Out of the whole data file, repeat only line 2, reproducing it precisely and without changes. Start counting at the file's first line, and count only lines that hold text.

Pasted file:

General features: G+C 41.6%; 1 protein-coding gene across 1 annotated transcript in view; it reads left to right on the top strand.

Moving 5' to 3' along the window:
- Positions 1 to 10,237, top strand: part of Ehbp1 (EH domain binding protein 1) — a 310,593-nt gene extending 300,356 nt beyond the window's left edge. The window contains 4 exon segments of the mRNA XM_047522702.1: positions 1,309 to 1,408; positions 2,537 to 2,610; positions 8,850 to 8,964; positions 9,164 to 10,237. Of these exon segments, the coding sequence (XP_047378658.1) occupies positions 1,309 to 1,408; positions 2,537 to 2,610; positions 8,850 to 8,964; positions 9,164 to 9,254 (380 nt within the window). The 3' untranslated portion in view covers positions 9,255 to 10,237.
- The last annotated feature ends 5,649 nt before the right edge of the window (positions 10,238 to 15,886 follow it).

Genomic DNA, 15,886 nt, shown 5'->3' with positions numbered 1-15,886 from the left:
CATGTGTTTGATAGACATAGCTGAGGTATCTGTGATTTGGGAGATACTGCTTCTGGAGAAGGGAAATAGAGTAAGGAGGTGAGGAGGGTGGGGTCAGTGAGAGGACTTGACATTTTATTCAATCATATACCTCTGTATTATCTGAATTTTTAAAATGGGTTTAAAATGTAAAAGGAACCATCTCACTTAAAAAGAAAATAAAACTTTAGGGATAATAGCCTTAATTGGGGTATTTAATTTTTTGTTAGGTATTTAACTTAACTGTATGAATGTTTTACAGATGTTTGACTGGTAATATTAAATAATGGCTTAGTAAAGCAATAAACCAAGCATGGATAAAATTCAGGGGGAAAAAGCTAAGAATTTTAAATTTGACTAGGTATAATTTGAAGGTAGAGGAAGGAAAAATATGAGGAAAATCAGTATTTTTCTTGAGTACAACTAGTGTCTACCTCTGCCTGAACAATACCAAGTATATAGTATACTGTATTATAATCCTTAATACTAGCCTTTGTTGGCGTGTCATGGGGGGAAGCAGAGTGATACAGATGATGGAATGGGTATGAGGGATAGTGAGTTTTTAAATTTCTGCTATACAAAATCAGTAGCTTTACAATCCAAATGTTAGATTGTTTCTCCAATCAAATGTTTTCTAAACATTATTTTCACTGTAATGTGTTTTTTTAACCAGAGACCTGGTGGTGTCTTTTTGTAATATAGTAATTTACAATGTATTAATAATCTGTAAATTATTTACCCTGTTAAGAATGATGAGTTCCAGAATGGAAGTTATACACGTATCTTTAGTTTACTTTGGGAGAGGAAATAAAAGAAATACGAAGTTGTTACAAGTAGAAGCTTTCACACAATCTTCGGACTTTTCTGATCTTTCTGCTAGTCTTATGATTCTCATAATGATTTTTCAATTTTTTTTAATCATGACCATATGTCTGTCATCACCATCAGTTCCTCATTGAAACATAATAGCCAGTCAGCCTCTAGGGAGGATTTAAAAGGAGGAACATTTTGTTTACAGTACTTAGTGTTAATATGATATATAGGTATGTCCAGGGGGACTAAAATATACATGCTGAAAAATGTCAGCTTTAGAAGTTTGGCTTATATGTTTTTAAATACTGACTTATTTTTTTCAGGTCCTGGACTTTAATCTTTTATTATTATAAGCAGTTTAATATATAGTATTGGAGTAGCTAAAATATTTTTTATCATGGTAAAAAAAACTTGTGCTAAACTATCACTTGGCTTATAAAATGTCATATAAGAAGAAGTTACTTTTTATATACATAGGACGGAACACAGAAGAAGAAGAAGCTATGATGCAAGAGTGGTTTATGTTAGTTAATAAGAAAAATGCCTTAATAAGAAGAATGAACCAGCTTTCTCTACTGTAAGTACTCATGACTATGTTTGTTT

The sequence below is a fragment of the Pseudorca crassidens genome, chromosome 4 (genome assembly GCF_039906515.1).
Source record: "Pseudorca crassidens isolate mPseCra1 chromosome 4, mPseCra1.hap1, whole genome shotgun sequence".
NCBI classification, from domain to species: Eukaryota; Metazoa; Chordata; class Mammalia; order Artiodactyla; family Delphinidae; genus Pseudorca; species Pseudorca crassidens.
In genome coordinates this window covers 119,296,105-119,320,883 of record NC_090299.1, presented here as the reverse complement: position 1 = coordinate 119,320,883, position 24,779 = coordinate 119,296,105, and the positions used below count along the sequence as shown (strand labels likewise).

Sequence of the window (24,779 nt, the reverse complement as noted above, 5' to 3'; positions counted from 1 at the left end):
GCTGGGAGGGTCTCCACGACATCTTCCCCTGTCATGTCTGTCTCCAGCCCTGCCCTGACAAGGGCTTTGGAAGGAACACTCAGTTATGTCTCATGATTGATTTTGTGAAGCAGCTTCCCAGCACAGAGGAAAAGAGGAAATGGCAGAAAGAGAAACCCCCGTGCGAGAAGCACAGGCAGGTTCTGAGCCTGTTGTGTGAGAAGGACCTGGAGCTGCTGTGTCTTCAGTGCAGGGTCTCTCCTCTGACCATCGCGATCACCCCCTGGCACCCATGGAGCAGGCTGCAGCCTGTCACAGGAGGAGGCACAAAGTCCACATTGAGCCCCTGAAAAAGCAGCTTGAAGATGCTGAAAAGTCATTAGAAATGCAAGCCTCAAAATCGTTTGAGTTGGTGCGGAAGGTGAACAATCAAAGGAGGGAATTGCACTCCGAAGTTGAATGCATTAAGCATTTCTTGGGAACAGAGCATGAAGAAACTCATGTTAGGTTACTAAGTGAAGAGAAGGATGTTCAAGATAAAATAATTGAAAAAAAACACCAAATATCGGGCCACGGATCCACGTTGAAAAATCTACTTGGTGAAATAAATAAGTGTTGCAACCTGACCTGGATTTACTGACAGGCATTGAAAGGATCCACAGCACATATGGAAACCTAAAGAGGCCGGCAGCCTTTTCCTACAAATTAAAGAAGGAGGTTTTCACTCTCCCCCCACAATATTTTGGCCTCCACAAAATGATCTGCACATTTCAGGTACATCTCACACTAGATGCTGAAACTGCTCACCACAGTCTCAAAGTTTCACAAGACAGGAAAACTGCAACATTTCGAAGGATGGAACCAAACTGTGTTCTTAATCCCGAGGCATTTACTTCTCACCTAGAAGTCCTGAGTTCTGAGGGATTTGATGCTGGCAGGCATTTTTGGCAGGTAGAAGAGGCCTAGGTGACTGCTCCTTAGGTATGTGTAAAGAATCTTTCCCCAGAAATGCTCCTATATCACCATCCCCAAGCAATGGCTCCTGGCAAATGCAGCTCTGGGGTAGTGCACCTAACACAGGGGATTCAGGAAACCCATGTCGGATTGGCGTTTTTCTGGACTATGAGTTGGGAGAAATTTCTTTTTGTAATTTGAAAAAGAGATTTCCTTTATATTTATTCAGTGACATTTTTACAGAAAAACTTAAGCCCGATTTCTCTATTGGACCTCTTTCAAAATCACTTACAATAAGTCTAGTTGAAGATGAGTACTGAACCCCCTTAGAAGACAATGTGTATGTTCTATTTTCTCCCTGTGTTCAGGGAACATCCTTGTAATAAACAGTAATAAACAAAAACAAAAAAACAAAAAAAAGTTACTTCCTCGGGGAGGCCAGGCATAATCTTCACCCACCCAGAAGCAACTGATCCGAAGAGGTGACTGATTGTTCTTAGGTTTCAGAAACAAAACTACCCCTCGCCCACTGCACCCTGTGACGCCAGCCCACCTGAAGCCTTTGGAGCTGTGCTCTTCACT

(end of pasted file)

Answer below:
Moving 5' to 3' along the window: